Written by SeenThat on 10 Aug, 2007
Arica is the perfect spot for renewing a Bolivian visa: this facet of such a visit is a modern variation of its colonial history.ClimateThe climate is arid: hot during the day and cold at night; the humidity is low at all times.Prehistoric TimesArica was populated…Read More
Arica is the perfect spot for renewing a Bolivian visa: this facet of such a visit is a modern variation of its colonial history.ClimateThe climate is arid: hot during the day and cold at night; the humidity is low at all times.Prehistoric TimesArica was populated by the Chinchorro culture, which is notorious for its mummies; those date eight-thousand years back and predate the Egyptian ones. Technically they are not mummies, since all the muscles and soft tissues were removed from the bodies and then vegetal fibers were used to fill the gap between the bones and the skin. They can be watched in the Museo Arqueológico San Miguel de Azapa, twelve kilometers away from downtown Arica. It is open everyday between 10am and 6pm.FoundationThe Spaniards arrived to the area in 1535 and found it populated by the Ariaccas. Subsequently, the city was founded in 1541 and given a simplified version of that name: Arica. Quickly, it became the main exit port for the silver mined in the nearby Potosi. Due to the malaria, the control of the route was done from nearby Putre, halfway up to the plateau.Famous TouristsThe silver trade attracted some of the worse pirates in history. In 1579 Francis Drake attacked it and afterwards Spilbergen arrived in 1615 and Watlin in 1681.Decline and RevivalTwo hundred years after Arica’s foundation, the silver trade moved to Buenos Aires and the city declined sharply. Instead, a trade in saltpeter and guano developed; the workers in those were mainly black slaves that were resistant to the malaria.EarthquakesEarthquakes in 1604, 1615, 1681, 1868 and 1877 destroyed much of the city. The one in 1868 lead to the construction of two structures by Gustav Eiffel himself; he designed the metal structure of the Church of St. Marcus, which survived the 1877 earthquake, and the old customs building.Changing CountryArica was part of Peru until the Pacific War of 1879, when it was captured by Chile. The Treaty of 1929 legally transferred it to Chile.MalariaThe eradication of the malaria began in 1925 and was ended in 1953; nowadays the city provides a healthy environment to the visitors.The PortArica still has an important port which serves Bolivia and the nearby Peruvian city of Tacna. Unfortunately, it occupies the city center and blocks the access to the beach from downtown.The LandmarkThe Morro is a distinctive hill delimiting the town to the south. It was where the main fight between the Peruvians and the Chileans was fought. Nowadays it became a symbol of peace and a “Cristo de la Concordia” statue was erected there.The BeachesA beautiful promenade leads from downtown to the beaches in the southern outskirts, from the Morro southwards. The Pacific Ocean offers here a glorious and unspoiled look; the sandy beach is wide and long offering thus a perfect place for relaxing and enjoying the views. Surprisingly enough, the citizens limit their visits to the beach to their vacations, thus the coast is pleasantly empty even in seasons warm enough to enter the water.The ShoppingA few hours south of Arica is Iquique, that with its duty free zone attracts hordes of people from the three surrounding countries in search of bargains. Close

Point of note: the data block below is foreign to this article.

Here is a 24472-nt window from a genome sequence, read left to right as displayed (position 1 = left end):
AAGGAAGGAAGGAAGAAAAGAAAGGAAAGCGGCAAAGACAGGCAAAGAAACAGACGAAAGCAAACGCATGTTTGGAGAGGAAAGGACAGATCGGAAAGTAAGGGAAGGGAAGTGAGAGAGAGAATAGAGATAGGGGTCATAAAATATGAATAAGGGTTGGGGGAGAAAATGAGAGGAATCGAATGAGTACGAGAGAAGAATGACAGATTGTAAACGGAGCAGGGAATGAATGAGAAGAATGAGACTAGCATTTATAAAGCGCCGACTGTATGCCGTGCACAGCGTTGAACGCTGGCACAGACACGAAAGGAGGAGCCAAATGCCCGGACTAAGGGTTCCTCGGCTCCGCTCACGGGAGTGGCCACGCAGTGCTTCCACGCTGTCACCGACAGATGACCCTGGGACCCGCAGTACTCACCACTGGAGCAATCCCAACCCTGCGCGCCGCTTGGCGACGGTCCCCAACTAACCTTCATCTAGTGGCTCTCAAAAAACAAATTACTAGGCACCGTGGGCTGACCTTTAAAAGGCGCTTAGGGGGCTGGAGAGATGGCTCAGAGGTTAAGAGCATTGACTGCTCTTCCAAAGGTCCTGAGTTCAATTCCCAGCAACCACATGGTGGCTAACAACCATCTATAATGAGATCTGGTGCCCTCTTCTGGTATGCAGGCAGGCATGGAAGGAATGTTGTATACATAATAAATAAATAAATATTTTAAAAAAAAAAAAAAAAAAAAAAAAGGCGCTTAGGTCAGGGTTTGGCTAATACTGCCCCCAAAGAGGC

Written by SeenThat on 26 Sep, 2005
If Arica is a beach town outpost in the far north, Iquique (pronounced Eekeekae) is a commercial hub with a big port serving northern Chile and Bolivia. Its duty-free zone attracts hordes of traders searching for the latest gadgets and cheap clothes from the Far…Read More